A new study involving long-term monitoring of Alpha Centauri by NASA's Chandra X-ray Observatory indicates that any planets orbiting the two brightest stars are likely not being pummeled by large amounts of X-ray radiation from their host stars, as described in our press release. This is important for the viability of life in the nearest star system outside the Solar System. Chandra data from May 2nd, 2017 are seen in the pull-out, which is shown in context of a visible-light image taken from the ground of the Alpha Centauri system and its surroundings.
Alpha Centauri is a triple star system located just over four light years, or about 25 trillion miles, from Earth. While this is a large distance in terrestrial terms, it is three times closer than the next nearest Sun-like star.
The stars in the Alpha Centauri system include a pair called "A" and "B," (AB for short) which orbit relatively close to each other. Alpha Cen A is a near twin of our Sun in almost every way, including age, while Alpha Cen B is somewhat smaller and dimmer but still quite similar to the Sun. The third member, Alpha Cen C (also known as Proxima), is a much smaller red dwarf star that travels around the AB pair in a much larger orbit that takes it more than 10 thousand times farther from the AB pair than the Earth-Sun distance. Proxima currently holds the title of the nearest star to Earth, although AB is a very close second.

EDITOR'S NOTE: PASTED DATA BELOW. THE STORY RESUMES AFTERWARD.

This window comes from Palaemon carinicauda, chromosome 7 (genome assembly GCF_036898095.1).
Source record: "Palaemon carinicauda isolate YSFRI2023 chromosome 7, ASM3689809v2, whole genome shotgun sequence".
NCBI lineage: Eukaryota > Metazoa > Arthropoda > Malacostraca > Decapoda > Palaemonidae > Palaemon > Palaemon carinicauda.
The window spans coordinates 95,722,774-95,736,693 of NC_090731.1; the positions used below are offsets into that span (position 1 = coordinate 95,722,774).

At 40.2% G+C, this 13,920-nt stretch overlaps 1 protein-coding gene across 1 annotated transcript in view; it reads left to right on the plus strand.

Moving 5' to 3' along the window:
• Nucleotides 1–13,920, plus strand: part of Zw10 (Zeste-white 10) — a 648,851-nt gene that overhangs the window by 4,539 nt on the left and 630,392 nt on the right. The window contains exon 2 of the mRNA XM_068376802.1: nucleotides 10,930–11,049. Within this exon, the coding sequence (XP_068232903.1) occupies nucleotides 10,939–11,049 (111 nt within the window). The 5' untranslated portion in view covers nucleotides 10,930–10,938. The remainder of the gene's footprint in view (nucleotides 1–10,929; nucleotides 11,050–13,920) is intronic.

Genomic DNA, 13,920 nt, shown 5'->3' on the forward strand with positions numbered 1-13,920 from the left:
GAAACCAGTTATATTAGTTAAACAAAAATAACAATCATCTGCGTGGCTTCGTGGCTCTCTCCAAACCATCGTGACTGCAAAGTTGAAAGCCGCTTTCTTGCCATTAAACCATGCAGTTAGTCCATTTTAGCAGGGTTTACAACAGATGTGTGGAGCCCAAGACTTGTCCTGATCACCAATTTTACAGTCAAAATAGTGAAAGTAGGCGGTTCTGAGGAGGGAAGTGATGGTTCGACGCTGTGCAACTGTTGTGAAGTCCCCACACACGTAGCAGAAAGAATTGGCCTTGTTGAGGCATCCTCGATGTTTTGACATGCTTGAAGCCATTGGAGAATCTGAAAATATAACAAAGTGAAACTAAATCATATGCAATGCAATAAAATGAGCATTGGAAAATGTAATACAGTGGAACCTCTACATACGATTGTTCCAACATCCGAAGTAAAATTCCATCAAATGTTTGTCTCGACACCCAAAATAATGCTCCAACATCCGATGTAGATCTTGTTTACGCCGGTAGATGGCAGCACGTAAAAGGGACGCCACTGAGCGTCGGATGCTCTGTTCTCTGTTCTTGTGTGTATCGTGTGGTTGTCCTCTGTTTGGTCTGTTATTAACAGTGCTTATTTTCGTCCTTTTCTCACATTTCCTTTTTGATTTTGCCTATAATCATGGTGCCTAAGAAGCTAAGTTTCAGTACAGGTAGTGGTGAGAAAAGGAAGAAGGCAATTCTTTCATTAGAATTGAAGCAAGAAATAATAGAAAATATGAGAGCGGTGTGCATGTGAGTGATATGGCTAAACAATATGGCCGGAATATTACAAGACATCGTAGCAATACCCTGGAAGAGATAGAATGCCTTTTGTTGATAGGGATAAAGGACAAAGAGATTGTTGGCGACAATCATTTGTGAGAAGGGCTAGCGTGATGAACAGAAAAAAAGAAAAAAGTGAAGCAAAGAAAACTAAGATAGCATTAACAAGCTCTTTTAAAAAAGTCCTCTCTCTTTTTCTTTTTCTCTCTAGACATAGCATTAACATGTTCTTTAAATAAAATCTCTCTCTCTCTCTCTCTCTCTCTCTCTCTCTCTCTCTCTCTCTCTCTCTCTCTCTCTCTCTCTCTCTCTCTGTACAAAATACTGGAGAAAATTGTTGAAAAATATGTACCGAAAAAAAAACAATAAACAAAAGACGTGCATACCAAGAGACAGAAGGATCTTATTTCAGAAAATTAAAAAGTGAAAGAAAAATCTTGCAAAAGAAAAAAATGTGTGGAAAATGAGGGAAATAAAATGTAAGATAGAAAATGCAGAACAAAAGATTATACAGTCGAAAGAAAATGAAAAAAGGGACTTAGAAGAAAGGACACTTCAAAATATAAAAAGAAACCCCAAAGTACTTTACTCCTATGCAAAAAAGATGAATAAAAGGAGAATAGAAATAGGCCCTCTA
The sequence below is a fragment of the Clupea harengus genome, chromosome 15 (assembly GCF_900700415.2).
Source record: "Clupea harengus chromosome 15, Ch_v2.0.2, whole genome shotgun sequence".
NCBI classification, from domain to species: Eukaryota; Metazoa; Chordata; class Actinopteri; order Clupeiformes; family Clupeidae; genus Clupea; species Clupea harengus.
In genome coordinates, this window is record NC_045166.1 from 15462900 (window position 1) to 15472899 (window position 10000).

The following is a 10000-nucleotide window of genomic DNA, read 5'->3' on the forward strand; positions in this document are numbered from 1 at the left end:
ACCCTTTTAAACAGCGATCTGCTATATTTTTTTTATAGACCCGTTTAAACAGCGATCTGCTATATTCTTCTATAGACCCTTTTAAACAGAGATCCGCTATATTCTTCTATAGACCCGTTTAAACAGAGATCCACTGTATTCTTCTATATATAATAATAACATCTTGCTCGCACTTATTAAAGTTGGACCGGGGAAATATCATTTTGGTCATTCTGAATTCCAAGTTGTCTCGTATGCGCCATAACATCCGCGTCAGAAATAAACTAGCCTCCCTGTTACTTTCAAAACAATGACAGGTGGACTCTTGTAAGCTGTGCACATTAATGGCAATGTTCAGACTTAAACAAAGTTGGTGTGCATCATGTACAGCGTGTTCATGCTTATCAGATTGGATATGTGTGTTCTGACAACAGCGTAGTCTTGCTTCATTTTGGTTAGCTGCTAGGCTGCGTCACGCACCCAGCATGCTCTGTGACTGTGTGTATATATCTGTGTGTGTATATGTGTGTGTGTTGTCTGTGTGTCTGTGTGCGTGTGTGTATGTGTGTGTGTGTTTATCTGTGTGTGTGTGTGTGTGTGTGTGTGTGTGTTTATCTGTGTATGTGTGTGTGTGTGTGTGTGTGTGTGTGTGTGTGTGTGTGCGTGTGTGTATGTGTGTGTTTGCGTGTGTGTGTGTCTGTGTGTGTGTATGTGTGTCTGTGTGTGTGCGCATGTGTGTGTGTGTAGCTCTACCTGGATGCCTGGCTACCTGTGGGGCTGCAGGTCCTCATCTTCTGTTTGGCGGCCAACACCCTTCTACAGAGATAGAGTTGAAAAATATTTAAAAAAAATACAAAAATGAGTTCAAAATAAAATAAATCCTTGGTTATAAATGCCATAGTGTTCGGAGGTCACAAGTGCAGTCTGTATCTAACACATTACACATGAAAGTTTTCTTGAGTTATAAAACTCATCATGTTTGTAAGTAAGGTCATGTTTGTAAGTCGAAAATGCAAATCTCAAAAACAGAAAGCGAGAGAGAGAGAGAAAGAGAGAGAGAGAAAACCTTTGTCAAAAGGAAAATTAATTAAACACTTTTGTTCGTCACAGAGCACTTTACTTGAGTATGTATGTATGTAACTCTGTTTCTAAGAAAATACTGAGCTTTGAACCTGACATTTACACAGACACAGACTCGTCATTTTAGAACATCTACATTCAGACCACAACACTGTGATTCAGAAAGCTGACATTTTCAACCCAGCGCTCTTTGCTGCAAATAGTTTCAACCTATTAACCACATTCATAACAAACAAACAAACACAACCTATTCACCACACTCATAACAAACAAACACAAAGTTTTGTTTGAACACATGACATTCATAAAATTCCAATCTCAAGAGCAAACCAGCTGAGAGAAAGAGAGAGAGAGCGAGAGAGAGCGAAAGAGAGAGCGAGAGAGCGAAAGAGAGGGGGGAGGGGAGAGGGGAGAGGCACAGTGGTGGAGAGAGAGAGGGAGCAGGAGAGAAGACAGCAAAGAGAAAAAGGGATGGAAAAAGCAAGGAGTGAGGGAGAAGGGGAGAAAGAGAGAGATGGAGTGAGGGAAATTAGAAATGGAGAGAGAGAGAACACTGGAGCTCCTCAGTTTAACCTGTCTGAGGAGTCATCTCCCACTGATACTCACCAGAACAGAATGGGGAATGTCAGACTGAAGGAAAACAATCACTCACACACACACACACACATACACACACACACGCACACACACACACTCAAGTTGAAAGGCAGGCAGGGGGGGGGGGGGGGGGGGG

The Chandra data reveal that the prospects for life in terms of current X-ray bombardment are actually better around Alpha Cen A than for the Sun, and Alpha Cen B fares only slightly worse. Proxima, on the other hand, is a type of active red dwarf star known to frequently send out dangerous flares of X-ray radiation, and is likely hostile to life. Planets in the habitable zone around Proxima receive an average dose of X-rays about 500 times larger than the Earth, and 50,000 times larger during a big flare.
This movie shows Chandra observations of Alpha Centauri A and B taken about every 6 months between 2005 and 2018. Alpha Cen A is the star to the upper left. The motion of the pair from left to right is their "proper motion", showing the movement of the pair in our galaxy with respect to the solar system. The change in relative positions of the pair shows the motion in their 80 year long orbit and the wobbles show the small apparent motion (called parallax) caused by the year long orbit of the Earth around the Sun. The Chandra images are shown in black and white. To place these semi-annual images in context, the two colored circles show the expected motion of Alpha Cen A (yellow) and Alpha Cen B (orange) when taking account of proper motion, orbital motion and parallax. The size of the circles is proportional to the X-ray brightness of the source.
Tom Ayres of the University of Colorado at Boulder presented these results at the 232rd meeting of the American Astronomical Society meeting in Denver, Colorado, and some of these results were published in January 2018 in the Research Notes of the American Astronomical Society. NASA's Marshall Space Flight Center in Huntsville, Alabama, manages the Chandra program for NASA's Science Mission Directorate in Washington. The Smithsonian Astrophysical Observatory in Cambridge, Massachusetts, controls Chandra's science and flight operations.